Exposure to patient aggression and health outcomes for forensic mental health nurses: A cross-sectional survey

Claire Newman, Michael Roche, Doug Elliott

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Abstract

Aims: The aims of the study were to determine the types and prevalence of forensic mental health nurse exposure to patient aggression and explore the impact of these exposures on their physical and mental health and work absences. Design: Cross-sectional survey conducted January to April 2020. Methods: All 205 nurses working in an Australian high-security inpatient forensic mental health hospital were invited to participate. An online survey included the Perception of Prevalence of Aggression Scale to measure respondent exposure to types of patient aggression, and the SF-36v2 to measure mental and physical health. Absence from work and other work and individual characteristics were also explored. Results: Sixty-eight respondents completed the survey. Verbal abuse was the most experienced aggression type, followed by physical violence and observing violence, patient self-harming behaviours and sexual violence. Nurses who worked in acute units experienced significantly more exposure to overall aggression than nurses in non-acute units. Higher level of aggression was associated with number of days sick leave taken and days off due to aggression or violence. Higher level of aggression was associated with poorer mental health, and patient self-harming behaviour was associated with poorer physical health. Conclusions: Nurses in acute units experience higher levels of inpatient aggression and are therefore at increased risk of being impacted by the exposure. Findings indicate a psychological impact of exposure to frequent aggression and potential for an accumulative effect of exposure to traumatic events on nurse well-being. Nurses who are victim of, or witness, physical violence are most likely to take time off work. Impact: This study provides further evidence that forensic mental health nurses are frequently exposed to various forms of patient aggression. For some nurses, this exposure to patient aggression negatively impacted their mental and physical health. Employing organizations should therefore prioritize provision of formal support for nurses. No patient or public contribution.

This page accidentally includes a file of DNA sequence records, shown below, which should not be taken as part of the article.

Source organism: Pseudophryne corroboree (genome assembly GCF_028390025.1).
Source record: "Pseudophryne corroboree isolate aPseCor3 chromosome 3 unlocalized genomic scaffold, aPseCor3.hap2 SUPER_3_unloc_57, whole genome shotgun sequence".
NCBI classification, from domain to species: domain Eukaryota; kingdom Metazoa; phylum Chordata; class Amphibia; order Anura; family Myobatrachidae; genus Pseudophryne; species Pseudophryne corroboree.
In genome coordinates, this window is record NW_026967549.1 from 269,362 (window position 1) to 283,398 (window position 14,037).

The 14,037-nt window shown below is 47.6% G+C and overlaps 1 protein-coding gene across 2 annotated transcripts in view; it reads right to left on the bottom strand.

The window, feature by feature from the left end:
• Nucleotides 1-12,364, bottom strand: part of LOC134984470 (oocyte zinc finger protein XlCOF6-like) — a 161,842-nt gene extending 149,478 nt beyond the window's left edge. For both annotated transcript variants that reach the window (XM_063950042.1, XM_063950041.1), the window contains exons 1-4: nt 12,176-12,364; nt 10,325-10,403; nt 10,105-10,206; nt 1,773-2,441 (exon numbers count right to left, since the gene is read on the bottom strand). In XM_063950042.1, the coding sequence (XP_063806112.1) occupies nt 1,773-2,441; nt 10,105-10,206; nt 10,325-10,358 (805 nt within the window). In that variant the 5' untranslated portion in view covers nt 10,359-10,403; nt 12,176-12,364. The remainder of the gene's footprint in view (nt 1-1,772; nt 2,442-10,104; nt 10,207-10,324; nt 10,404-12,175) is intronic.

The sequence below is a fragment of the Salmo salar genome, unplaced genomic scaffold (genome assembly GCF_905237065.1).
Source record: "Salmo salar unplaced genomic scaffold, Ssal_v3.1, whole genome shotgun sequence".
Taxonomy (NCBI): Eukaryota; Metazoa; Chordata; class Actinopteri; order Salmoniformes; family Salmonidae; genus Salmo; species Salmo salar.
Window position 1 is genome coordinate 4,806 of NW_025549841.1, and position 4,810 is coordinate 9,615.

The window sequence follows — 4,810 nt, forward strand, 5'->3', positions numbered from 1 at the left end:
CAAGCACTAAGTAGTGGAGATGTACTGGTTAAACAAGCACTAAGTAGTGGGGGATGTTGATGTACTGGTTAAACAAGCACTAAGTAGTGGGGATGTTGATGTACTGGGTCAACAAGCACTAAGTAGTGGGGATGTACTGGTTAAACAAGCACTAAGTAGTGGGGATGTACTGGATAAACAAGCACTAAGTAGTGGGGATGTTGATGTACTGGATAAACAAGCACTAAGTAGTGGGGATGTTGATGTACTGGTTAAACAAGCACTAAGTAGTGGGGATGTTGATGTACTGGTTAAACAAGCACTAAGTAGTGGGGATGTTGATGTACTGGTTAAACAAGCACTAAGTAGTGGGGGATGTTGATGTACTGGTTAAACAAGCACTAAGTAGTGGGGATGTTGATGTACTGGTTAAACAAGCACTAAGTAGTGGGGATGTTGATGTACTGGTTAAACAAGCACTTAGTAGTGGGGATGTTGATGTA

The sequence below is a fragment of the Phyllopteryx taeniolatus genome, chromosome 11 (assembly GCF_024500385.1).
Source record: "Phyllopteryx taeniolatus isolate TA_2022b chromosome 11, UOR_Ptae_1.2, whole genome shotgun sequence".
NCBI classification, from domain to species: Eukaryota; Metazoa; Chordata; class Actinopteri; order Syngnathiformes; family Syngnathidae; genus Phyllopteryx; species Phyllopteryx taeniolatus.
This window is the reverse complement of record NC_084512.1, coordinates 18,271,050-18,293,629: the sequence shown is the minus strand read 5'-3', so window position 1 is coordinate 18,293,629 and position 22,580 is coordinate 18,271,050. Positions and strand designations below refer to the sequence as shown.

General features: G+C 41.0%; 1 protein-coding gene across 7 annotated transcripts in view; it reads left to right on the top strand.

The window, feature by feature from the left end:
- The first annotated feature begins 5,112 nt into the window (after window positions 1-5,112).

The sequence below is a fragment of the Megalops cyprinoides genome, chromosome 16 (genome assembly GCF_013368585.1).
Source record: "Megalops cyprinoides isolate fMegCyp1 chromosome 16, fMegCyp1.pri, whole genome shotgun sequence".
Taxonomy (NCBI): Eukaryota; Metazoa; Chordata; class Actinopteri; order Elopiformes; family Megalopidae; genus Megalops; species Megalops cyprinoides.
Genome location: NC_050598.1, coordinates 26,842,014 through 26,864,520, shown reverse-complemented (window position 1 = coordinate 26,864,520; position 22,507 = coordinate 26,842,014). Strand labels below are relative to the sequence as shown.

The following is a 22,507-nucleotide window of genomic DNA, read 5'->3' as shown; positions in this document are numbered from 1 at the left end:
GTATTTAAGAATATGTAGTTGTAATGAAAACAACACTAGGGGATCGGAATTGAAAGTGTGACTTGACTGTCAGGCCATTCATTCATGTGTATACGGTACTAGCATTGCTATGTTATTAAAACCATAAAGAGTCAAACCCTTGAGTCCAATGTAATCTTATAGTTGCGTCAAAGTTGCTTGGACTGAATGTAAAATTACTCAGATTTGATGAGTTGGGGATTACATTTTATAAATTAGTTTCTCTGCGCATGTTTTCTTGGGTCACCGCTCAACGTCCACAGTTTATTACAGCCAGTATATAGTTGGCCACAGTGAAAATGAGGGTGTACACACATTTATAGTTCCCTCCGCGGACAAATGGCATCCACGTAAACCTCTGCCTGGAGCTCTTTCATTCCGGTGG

Original languageEnglish
Pages (from-to)1201-1211
Number of pages11
JournalJournal of Advanced Nursing
Volume80
Issue number3
DOIs
Publication statusE-pub ahead of print - Sept 2023
Externally publishedYes

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